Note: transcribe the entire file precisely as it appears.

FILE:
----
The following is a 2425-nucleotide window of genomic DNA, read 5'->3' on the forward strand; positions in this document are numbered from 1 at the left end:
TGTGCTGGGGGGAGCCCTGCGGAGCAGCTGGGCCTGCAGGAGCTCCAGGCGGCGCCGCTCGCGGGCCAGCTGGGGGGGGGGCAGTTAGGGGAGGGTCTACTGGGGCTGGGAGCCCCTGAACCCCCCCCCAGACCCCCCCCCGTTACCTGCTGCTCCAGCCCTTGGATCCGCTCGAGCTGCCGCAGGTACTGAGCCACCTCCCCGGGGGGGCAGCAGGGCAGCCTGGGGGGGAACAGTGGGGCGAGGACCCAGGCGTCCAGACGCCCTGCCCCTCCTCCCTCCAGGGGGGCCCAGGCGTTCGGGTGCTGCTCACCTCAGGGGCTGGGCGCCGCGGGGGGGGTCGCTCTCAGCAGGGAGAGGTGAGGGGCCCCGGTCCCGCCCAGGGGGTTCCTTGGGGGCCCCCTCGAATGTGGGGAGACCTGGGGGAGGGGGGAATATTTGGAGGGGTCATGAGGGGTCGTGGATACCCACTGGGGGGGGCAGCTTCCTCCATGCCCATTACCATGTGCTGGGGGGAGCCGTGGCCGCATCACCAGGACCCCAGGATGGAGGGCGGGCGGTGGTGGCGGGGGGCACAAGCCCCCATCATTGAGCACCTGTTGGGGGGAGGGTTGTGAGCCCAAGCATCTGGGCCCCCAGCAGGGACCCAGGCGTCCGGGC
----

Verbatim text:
The following is a 2425-nucleotide window of genomic DNA, read 5'->3' on the forward strand; positions in this document are numbered from 1 at the left end:
TGTGCTGGGGGGAGCCCTGCGGAGCAGCTGGGCCTGCAGGAGCTCCAGGCGGCGCCGCTCGCGGGCCAGCTGGGGGGGGGGCAGTTAGGGGAGGGTCTACTGGGGCTGGGAGCCCCTGAACCCCCCCCCAGACCCCCCCCCGTTACCTGCTGCTCCAGCCCTTGGATCCGCTCGAGCTGCCGCAGGTACTGAGCCACCTCCCCGGGGGGGCAGCAGGGCAGCCTGGGGGGGAACAGTGGGGCGAGGACCCAGGCGTCCAGACGCCCTGCCCCTCCTCCCTCCAGGGGGGCCCAGGCGTTCGGGTGCTGCTCACCTCAGGGGCTGGGCGCCGCGGGGGGGGTCGCTCTCAGCAGGGAGAGGTGAGGGGCCCCGGTCCCGCCCAGGGGGTTCCTTGGGGGCCCCCTCGAATGTGGGGAGACCTGGGGGAGGGGGGAATATTTGGAGGGGTCATGAGGGGTCGTGGATACCCACTGGGGGGGGCAGCTTCCTCCATGCCCATTACCATGTGCTGGGGGGAGCCGTGGCCGCATCACCAGGACCCCAGGATGGAGGGCGGGCGGTGGTGGCGGGGGGCACAAGCCCCCATCATTGAGCACCTGTTGGGGGGAGGGTTGTGAGCCCAAGCATCTGGGCCCCCAGCAGGGACCCAGGCGTCCGGGC